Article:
Responding to a question on the participation of United Nations agencies in the coordination of resources, Ejeviome Eloho Otobo, Deputy Head of the Peacebuilding Support Office, who also participated in the field visit, noted that, in terms of the Peacebuilding Fund, there were three ways in which the agencies would be involved. Projects would be executed by United Nations agencies for Governments. Two of the agencies sat on the Fund’s Steering Committee, namely United Nations Children’s Fund (UNICEF) and United Nations Population Fund (UNFPA). The Executive Representative of the United Nations Secretary-General and United Nations Resident Coordinator in Sierra Leone, Victor Angelo, chaired the Steering Committee. The agencies that would take part in implementation would be working in the priority areas identified by the Commission. Those were some of the ways in which the work of the Commission, the Fund and the agencies on the ground was coordinated.

Asked whether there was a controversy about Mr. Angelo in Sierra Leone, Mr. Otombo said the team had not heard anything about it. If there were, the press, which was very free, would have raised it. It had not, however, shown up anywhere, including in press clippings.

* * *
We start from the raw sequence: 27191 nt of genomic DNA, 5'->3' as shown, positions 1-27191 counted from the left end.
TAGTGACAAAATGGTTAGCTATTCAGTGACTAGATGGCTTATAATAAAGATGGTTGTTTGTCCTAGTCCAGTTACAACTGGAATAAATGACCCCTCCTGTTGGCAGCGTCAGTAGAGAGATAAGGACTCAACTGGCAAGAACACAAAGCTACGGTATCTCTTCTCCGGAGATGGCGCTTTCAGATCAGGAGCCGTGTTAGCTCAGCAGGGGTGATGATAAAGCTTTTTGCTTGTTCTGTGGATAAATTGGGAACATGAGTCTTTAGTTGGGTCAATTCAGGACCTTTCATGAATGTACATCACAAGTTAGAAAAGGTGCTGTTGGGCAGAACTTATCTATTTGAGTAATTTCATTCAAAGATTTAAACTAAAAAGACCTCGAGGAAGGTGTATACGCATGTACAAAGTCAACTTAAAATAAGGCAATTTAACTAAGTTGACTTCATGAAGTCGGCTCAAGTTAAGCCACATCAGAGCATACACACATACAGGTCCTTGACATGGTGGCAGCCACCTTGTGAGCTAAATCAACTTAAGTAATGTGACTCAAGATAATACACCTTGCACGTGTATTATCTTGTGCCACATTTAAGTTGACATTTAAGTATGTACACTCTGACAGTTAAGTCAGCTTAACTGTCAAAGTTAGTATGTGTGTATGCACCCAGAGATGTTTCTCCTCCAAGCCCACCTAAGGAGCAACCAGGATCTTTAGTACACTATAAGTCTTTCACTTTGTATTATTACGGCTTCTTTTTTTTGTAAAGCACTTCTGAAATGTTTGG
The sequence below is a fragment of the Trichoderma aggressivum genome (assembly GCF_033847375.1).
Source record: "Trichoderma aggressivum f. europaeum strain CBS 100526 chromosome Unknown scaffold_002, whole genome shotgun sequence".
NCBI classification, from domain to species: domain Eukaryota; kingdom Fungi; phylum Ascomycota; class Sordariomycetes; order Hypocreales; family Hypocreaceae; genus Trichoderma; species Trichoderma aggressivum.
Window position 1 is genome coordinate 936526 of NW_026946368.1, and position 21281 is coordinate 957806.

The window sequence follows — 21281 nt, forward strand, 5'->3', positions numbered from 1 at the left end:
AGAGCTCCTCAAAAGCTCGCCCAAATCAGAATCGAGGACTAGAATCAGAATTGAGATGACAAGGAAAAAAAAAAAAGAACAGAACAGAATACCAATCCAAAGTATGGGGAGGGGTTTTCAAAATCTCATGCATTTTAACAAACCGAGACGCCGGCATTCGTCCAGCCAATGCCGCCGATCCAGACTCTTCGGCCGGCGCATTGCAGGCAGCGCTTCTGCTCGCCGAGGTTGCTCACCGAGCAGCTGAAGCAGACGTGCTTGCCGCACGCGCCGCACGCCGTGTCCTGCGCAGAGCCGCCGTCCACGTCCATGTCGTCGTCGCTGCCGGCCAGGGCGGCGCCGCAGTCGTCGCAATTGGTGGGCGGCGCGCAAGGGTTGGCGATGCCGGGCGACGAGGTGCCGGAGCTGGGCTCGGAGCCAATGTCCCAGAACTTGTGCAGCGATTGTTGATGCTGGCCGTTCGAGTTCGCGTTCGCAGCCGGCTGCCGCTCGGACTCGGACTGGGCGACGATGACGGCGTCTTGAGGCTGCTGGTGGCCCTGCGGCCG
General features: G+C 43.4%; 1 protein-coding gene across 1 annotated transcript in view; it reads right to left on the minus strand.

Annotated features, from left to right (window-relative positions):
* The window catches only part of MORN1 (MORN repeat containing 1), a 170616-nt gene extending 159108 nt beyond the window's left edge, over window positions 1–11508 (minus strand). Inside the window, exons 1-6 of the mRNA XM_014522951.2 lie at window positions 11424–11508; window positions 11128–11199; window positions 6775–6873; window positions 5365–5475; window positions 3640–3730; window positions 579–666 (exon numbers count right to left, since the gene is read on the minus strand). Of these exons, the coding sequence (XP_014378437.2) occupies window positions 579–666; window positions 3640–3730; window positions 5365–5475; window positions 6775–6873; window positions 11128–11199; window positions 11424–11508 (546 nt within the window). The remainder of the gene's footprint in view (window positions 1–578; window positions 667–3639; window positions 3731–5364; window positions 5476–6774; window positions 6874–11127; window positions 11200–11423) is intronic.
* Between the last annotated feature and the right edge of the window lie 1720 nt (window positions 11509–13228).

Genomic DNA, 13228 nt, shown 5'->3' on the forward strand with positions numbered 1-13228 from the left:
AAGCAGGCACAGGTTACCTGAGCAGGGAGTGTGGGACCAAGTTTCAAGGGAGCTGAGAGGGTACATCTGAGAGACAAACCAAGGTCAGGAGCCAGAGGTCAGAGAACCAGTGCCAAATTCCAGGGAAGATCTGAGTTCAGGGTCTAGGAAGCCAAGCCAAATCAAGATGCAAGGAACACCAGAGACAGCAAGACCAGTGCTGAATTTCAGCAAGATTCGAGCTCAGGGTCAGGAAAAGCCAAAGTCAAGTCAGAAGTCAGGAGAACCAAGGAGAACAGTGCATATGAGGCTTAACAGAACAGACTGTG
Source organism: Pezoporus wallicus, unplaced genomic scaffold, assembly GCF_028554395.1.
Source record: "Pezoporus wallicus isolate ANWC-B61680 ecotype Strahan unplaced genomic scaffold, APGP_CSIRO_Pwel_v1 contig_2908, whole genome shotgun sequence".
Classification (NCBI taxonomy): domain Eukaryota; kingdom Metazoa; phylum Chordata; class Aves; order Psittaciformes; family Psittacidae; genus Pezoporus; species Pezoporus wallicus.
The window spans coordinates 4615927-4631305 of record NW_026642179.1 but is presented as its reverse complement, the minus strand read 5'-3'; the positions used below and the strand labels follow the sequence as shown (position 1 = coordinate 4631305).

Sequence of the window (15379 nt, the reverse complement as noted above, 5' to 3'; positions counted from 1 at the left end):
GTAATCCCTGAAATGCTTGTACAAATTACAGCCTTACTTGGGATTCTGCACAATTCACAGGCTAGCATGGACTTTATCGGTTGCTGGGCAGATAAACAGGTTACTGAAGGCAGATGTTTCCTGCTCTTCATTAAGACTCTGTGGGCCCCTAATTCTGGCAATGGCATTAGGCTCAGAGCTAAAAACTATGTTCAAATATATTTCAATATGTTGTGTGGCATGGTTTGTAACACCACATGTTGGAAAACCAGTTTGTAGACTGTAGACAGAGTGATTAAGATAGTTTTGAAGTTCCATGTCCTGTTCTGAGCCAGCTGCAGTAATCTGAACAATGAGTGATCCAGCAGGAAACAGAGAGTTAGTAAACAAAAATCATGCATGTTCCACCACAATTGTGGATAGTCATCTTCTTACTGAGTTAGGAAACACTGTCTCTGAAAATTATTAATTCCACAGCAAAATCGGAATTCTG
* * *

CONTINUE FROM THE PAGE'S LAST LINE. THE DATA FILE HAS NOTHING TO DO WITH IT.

Responding to a question on a press code of conduct for the upcoming elections, Mr. Majoor said that the Commission was not involved in that. It had been mentioned, however, as one of the good things being developed in preparation for the elections. There was also a code of conduct for political parties, which was relevant in the run up to the elections. Sierra Leone, to a very large extent, was a free society with a free press.

Link to Press Releases: West Africa, Press conference on Sierra Leone by Peacebuilding Commission